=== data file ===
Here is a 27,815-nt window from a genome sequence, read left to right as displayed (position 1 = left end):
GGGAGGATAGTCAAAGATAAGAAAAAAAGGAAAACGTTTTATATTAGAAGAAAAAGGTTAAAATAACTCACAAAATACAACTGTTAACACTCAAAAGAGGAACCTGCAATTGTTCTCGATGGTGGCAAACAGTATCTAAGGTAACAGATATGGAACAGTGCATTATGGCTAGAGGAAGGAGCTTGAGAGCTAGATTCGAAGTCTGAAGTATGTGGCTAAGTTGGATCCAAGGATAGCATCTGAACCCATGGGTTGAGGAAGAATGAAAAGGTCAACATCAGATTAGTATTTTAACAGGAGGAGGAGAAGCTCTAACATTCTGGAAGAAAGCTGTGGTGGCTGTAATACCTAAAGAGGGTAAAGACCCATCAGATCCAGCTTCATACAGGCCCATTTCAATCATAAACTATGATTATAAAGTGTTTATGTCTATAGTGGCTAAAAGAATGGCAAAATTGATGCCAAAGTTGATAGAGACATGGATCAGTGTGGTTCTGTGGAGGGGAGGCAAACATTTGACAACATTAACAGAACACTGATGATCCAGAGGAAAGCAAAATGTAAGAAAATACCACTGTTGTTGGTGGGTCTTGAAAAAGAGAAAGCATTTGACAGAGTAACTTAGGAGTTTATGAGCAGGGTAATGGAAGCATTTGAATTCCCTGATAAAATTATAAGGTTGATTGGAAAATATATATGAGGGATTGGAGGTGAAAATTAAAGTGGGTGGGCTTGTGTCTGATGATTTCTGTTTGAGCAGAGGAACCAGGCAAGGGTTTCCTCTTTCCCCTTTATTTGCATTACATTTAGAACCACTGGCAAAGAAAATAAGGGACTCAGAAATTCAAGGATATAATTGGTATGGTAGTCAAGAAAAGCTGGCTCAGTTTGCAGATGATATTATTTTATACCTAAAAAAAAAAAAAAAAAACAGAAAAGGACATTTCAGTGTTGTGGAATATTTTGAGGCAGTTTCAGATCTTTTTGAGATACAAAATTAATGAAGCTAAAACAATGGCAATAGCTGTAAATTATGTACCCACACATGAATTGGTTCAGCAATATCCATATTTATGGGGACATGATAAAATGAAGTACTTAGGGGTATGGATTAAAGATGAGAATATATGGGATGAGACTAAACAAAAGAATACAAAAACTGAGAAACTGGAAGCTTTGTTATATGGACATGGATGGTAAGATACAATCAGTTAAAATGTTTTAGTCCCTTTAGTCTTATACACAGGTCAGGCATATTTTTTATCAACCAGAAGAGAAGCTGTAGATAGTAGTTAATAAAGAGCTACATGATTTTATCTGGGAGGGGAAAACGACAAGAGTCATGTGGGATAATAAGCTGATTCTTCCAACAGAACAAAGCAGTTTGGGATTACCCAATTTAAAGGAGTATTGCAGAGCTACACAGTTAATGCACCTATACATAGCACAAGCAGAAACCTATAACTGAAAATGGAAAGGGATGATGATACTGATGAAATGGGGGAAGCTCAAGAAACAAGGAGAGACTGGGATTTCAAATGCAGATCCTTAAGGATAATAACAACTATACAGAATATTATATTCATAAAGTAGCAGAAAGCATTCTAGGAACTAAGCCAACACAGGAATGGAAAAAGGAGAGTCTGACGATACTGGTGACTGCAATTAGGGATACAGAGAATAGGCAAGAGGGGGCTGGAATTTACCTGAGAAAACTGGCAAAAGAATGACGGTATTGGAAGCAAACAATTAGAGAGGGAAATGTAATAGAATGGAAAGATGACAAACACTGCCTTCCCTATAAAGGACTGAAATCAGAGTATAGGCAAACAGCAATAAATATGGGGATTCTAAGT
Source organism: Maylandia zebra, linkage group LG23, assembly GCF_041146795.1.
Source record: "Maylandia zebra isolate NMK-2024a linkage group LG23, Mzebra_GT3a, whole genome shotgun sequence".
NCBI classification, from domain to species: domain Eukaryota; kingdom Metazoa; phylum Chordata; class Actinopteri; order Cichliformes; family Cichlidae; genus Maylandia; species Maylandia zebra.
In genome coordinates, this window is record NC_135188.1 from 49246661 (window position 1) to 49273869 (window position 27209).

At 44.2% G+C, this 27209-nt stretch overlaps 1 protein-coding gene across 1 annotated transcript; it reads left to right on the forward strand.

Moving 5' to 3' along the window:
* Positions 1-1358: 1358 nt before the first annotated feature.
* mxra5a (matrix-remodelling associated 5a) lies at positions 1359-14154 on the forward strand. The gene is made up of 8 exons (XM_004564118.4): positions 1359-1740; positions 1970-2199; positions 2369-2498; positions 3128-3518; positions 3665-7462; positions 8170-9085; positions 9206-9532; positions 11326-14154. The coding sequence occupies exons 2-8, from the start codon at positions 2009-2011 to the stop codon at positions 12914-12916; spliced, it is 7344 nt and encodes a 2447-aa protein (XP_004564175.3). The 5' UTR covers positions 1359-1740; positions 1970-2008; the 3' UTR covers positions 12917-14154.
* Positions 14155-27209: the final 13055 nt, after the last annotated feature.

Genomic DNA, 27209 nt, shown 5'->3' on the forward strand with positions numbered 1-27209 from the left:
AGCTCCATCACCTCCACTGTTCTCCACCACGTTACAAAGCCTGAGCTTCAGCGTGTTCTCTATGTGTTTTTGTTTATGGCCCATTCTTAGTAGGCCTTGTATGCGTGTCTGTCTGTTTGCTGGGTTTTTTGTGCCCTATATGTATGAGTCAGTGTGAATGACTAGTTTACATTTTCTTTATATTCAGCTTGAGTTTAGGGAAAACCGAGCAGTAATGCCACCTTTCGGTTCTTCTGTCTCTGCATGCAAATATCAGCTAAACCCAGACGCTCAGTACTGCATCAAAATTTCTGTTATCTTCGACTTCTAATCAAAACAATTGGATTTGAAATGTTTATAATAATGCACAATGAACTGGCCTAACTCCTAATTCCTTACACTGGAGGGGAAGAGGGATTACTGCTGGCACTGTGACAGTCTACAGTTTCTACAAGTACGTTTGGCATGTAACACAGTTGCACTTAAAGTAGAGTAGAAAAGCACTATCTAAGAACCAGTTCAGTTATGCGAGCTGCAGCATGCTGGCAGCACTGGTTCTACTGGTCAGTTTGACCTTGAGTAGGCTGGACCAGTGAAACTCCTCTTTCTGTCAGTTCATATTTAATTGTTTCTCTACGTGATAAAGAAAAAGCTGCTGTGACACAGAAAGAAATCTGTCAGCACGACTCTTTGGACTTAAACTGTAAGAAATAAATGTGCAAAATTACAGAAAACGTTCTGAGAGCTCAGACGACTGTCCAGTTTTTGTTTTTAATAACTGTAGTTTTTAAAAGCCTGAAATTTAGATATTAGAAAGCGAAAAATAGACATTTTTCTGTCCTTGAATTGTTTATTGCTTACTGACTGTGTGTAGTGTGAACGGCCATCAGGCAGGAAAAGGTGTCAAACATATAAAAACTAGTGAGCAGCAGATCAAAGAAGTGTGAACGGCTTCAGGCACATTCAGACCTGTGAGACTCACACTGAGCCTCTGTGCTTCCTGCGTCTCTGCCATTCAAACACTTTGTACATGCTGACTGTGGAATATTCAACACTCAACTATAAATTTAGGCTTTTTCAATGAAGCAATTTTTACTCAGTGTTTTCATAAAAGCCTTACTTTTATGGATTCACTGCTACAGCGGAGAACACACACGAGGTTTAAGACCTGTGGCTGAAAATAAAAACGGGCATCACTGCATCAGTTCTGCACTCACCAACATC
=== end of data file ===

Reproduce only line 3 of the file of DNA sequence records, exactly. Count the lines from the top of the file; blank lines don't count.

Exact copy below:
Source organism: Maylandia zebra, linkage group LG23, assembly GCF_041146795.1.